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Guest Opinion: COVID-19 reminds us how AIDS made us resilient

by John-Manuel Andriote

John-Manuel Andriote. Photo: Courtesy John-Manuel Andriote
John-Manuel Andriote. Photo: Courtesy John-Manuel Andriote  

On my desk are three mementos of the AIDS pandemic. They remind me of what we lived through in the frightening early years of a plague that seemed hell-bent on killing gay men — and the high price we have paid for our resilience, as individuals and as a community.

Our resilience is once again being tested in the COVID-19 pandemic as we draw upon the lessons that our lives, and AIDS, forced us to learn under the duress of the earlier (and still ongoing) pandemic.

In the past decade we've heard about "Jersey strong" after Hurricane Sandy in 2012, "Boston strong" after the 2013 Boston Marathon bombing, and "Houston strong" after Hurricane Harvey in 2017. It's about having the grit, determination, and hope for the future to press onward even after a traumatic event has divided our lives into "before" and "after."

I deliberately titled my latest book and Psychology Today blog "Stonewall Strong" to make the point that we gay men (and others in our LGBTQ end of the spectrum) know a lot about resilience — and have much to teach others about it.

From the first time anyone points out that we are "different" and suggests that it makes us bad, less than, or wrong, we're forced to choose between telling our own story in our own voice — or letting our bullies tell it about us.

AIDS was the biggest bully ever. It brutalized our hearts, our chosen families, and our communities across the country and around the world. Those already prone to condemn and hate us for being different gloated in what they considered "proof" that even Mother Nature supported their prejudice.

But that public health crisis also forced so many of us to come out of our closets, embrace our true selves, and step up to support our community's heroic efforts to care for the sick and dying, prevent others from becoming infected, push in the streets and lobby in the corridors of power for the resources needed to address the pandemic's massive challenges.

AIDS created a level of solidarity and visibility LGBTQ America had never known before. Our efforts to meet its massive challenges revealed to us, and to the world, our courage, resolve, and tremendous love for one another. The Names Project's AIDS Memorial Quilt was our declaration to the world that we would tell the stories of our lives, our way. (The National AIDS Memorial Grove now oversees the quilt.)

The first gay men to go public about having AIDS understood this necessity to seize the narrative. They insisted in 1983 on being known as "people with AIDS" — not AIDS victims. They demanded that their personhood, not a medical diagnosis, define them. They understood the power of seizing authorship of their personal stories because it's what they'd already done in coming out. They weren't about to let stigmatizing attitudes about HIV/AIDS take away that power.

"Silence = Death" reads the black pin on my desk with an inverted pink triangle. It deliberately ties ACT UP's in-your-face efforts to "fight back, fight AIDS," as the group's slogan put it, with the persecution of gay men forced to wear the pink triangle in the Nazis' concentration camps 40 years earlier. The pin reminds me that information is power, that staying up-to-date with factual information matters and is an important way to tamp down anxiety and fear.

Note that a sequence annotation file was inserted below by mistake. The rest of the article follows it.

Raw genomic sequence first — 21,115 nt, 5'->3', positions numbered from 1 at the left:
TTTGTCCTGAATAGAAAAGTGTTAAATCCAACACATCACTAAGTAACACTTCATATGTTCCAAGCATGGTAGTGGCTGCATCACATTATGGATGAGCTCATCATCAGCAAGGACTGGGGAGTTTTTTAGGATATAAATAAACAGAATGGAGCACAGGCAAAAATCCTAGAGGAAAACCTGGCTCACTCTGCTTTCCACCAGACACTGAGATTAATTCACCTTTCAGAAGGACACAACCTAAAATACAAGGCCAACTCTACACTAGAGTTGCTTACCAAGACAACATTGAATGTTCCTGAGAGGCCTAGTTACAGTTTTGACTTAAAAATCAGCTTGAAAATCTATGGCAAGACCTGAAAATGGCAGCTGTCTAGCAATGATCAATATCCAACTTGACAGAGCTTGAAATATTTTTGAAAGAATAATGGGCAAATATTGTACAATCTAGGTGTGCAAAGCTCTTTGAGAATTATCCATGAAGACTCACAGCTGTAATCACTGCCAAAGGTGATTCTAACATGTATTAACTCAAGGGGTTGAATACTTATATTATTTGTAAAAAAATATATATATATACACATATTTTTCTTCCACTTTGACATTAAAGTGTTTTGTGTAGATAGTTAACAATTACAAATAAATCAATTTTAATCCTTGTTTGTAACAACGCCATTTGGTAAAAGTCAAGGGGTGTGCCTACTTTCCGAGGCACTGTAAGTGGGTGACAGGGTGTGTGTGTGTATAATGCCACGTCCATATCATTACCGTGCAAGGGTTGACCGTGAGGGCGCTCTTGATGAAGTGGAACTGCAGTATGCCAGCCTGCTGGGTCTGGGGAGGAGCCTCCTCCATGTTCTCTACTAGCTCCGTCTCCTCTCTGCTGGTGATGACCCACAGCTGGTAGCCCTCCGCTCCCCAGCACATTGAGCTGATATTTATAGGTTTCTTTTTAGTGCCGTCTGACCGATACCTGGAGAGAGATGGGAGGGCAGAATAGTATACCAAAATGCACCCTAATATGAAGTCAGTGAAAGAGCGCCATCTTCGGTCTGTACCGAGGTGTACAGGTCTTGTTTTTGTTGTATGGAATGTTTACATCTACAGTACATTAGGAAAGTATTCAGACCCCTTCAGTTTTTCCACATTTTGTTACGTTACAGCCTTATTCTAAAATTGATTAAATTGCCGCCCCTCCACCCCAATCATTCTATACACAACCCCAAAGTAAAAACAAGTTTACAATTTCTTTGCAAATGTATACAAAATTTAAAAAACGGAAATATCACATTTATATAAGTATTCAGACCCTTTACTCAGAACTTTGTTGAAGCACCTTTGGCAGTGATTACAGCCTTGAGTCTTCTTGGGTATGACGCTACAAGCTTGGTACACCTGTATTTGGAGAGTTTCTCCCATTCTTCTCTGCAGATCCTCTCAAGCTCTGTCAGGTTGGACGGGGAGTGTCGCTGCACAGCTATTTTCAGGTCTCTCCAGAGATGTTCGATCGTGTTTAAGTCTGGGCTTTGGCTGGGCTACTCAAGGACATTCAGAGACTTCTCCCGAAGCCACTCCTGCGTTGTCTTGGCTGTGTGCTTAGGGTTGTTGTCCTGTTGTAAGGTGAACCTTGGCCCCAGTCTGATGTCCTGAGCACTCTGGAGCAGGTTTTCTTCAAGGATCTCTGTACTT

There's the red AIDS ribbon, a symbol of all those affected by HIV/AIDS and a banner of solidarity representing all of humanity's shared sorrow and determination to rid the world of that particular viral threat.

Finally there's a blue and pink check-patterned Origami crane. One morning in September 2016, while I was in San Francisco to do interviews for "Stonewall Strong," I was sitting in the National AIDS Memorial Grove in Golden Gate Park. A woman with whom I chatted, who identified herself as the artist who'd made a number of the cranes hanging on a nearby bush, plucked it off the bush and gave it to me.

The paper crane evokes for me the feeling of profound serenity I felt amid the grove's flowers, shrubs, and trees. It reminds me of the three words carved in the slate pavers of the grove's Circle of Friends: Healing. Hope. Remembrance. They really are the cornerstones of resilience.

Healing happens when the story we tell ourselves about our suffering focuses on how we have managed to carry on, rather than how it has traumatized us.

Hope is what keeps us looking forward rather than at what's behind — or even, at times, going on all around — us.

And remembrance is about not forgetting the tremendous price we have paid for our resilience, measured in buckets of tears and old address books full of the names of our dearly departed.

Not far from the Circle of Friends in the grove is Dogwood Dell, and another carved stone. Its simple message encapsulates everything the grove stands for. "L'Chaim — To Life!" it says.

The grove itself shows us that in spite of our losses from AIDS and, now, COVID-19, we know it's possible — even necessary — to mourn and honor the memories of our fallen loved ones even as we celebrate and get on with life.

In learning to tell our stories as survivors, not victims, we find the resilience that will get us through another pandemic.

John-Manuel Andriote's most recent book is "Stonewall Strong: Gay Men's Heroic Fight for Resilience, Good Health, and a Strong Community." He writes the Stonewall Strong blog on resilience for Psychology Today. Please visit www.jmandriote.com

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